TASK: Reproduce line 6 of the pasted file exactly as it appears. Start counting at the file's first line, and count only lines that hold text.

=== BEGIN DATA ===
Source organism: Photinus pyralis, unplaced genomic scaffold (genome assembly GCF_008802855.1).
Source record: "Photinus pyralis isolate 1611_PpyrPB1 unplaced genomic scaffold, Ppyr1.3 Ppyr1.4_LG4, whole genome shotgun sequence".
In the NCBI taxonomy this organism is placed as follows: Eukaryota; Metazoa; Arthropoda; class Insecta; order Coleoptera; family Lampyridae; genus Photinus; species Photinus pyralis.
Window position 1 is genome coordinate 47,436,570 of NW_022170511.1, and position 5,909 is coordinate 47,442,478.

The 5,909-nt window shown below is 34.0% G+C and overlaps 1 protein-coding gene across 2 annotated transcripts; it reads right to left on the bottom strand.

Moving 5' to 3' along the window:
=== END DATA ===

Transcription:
Moving 5' to 3' along the window: